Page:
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End Cell Failures

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Posted (edited)

when cells in an electric  battery are charged, sometimes the end cell in the string of cells fails. Why is it the end cell and not one from somewhere else in the cell chain? I have experienced this several times in my life and I've just had it happen again, this time with CdS cells. Why the end cell?

Edited by woolyhead

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It is due to the way they are some times wired - when you are not using the device (or its on standby some times)  the rest of the cells in a battery may discharge into the first (or last) cell in the chain - (again, depends how cheaply the battery is made, and how it's wired)

This will obviously cause problems, - it can also cause a polarity reversal in that cell, which can cause the whole battery to fail..

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Thanks Ghozer. I think I understand what you're telling me. But I would have thought the discharge could take place into any of the cells in the loop, not necessarily the first or last one, couldn't it? 

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like I said, It really depends on the design of the battery as a whole, and how 'cheaply' it's made..

more expensive ones would have an internal charge and discharge controller, that all the cells would connect directly to, and this will balance the charge/discharge, and prevent cell discharge into other cells, and reverse polarity issues etc..

a cheaply made battery, may bypass this, connect them all in series or parallel (or a combination of both) and just have an 'overcharge' detector IC and nothing more...

I'm trying to simplify a little here though, there's a whole minefield of if's and buts and maybe's when it comes to this sort of thing :)

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Posted (edited)

Yes, I see. My C cells are from a cheap electric drill so I suppose they would be the cheapest variety of cell.  If they are, then with them simply connected in series, would the end cell sometimes fail, other than with chance failures of course? When my end cell failed I wondered whether the battery voltage overall had maybe risen to the off load voltage of the charger because several cells had each produced more that 1.35 volts  so that there was insufficient voltage push left to charge the rest of the  cells any more and that because of this the end cell failed to get a full charge. But that doesn't explain why it's always the end cell that suffers. Unless you know different, maybe? I just calculated that since there are 12 cells in the battery, if 11 of them happened to have an on-charge voltage of 1.636  volts then in series they would give18 volts. This is the off load charger voltage. Is it possible that when on charge these cells could generate 1.636 volts each? I know the nominal fully charged value is 1.35 volts for a new cell but that isn't the on-charge voltage. Or is it? The cells are quite old, ie about fifteen years. So does my theory hold water or not?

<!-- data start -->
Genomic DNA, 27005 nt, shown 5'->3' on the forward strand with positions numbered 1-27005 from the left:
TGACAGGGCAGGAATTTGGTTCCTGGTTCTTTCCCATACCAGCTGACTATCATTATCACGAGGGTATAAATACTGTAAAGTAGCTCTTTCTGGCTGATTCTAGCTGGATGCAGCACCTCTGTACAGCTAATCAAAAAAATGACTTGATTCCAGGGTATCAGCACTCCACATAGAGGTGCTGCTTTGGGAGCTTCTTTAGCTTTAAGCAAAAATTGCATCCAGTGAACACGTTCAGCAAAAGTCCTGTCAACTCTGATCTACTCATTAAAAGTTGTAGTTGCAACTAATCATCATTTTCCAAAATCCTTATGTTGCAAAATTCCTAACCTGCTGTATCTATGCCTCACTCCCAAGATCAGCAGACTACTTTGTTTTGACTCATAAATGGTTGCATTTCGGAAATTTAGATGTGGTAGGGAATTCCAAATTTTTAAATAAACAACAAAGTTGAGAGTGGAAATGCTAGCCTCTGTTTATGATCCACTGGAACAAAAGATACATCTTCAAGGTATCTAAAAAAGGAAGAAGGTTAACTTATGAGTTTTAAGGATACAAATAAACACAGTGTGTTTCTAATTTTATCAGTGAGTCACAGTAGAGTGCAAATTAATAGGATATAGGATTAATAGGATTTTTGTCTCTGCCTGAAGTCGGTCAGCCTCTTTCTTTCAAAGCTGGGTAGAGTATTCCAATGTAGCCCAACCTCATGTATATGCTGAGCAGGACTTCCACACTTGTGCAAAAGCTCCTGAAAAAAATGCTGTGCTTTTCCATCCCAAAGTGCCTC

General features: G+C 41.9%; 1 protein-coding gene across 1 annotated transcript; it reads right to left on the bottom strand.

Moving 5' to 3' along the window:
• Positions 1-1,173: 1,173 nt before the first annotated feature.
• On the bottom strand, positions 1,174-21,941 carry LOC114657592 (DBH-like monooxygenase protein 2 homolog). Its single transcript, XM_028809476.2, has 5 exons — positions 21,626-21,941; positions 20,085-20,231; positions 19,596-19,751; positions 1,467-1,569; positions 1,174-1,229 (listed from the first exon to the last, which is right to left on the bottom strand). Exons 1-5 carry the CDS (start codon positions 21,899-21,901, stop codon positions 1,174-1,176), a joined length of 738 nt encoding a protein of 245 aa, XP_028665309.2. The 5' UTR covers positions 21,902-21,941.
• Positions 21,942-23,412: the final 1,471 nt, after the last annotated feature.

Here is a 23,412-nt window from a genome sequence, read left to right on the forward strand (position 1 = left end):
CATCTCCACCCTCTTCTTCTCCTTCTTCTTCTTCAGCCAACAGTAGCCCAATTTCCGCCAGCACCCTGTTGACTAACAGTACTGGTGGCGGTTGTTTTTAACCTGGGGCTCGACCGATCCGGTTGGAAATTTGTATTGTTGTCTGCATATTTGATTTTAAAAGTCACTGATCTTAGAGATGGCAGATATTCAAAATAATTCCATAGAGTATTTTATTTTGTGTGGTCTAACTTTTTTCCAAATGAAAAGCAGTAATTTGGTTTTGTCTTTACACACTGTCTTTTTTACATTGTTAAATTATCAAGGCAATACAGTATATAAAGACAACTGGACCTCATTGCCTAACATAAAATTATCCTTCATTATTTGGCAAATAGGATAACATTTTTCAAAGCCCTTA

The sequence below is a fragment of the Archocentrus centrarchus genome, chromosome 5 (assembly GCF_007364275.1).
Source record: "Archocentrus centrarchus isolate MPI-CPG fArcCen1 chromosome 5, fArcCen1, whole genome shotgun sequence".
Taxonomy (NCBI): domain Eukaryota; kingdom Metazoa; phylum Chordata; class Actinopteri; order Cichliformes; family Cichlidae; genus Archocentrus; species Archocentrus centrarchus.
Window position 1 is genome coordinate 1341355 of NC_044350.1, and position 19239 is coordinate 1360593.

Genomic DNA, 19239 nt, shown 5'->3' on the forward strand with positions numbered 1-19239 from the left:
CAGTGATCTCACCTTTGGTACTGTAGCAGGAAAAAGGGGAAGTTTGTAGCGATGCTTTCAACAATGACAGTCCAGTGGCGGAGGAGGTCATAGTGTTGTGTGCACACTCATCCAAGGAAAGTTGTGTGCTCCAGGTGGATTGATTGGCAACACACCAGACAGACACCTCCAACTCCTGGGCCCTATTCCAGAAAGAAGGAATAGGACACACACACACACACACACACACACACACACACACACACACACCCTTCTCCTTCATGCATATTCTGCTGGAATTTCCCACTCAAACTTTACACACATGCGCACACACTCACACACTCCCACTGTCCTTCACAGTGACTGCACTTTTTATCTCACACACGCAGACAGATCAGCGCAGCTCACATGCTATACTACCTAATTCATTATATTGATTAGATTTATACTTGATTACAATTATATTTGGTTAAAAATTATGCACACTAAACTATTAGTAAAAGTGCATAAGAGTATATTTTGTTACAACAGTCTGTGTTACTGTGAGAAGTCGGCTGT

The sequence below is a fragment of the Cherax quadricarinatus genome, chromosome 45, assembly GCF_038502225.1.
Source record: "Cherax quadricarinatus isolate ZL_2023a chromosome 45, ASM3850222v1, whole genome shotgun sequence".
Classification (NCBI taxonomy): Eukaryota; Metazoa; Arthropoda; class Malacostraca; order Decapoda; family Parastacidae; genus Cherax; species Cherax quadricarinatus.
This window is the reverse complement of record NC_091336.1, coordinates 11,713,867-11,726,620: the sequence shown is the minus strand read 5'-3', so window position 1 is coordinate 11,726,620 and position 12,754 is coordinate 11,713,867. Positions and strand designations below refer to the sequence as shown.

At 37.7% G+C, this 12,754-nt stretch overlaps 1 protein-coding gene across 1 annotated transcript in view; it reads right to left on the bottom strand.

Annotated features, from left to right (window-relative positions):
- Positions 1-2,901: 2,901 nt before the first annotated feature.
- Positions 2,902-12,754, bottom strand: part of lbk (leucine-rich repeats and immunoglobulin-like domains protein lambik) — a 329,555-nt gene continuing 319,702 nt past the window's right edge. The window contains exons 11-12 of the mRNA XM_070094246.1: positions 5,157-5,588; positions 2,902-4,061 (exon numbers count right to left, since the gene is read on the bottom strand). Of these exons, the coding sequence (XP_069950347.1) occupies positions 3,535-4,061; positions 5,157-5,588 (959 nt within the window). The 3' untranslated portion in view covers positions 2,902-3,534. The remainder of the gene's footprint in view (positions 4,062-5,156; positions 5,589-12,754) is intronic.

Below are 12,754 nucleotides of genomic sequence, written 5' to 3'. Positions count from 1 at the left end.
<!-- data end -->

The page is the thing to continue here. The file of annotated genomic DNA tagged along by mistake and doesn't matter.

Edited by woolyhead

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Posted (edited)

You have to think about the flow of electricity (It actually flows negative to positive) and how the batteries are connected

it's hard to explain in text on here,

But let's try... 

Imagine it like a row of buckets, with a pump at the end of the row. (the pump is like your electrical load)
Each bucket is connected to each one next to it with a pipe.
Each bucket, has an equal amount of water (let's say, they are all half full).
The pump runs from the last bucket, back into the first (to complete the circuit).
You turn the pump on, What happens to the water in those buckets?
 

Edited by Ghozer

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Nice analogy Ghozer. Thanks for your answers, they are helpful in understanding.

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2 hours ago, woolyhead said:

Nice analogy Ghozer. Thanks for your answers, they are helpful in understanding.

Thanks, and no problem..

I was obviously way over simplifying it, there's much more involved when we're talking batteries and such, but I hope you got the idea at least :)

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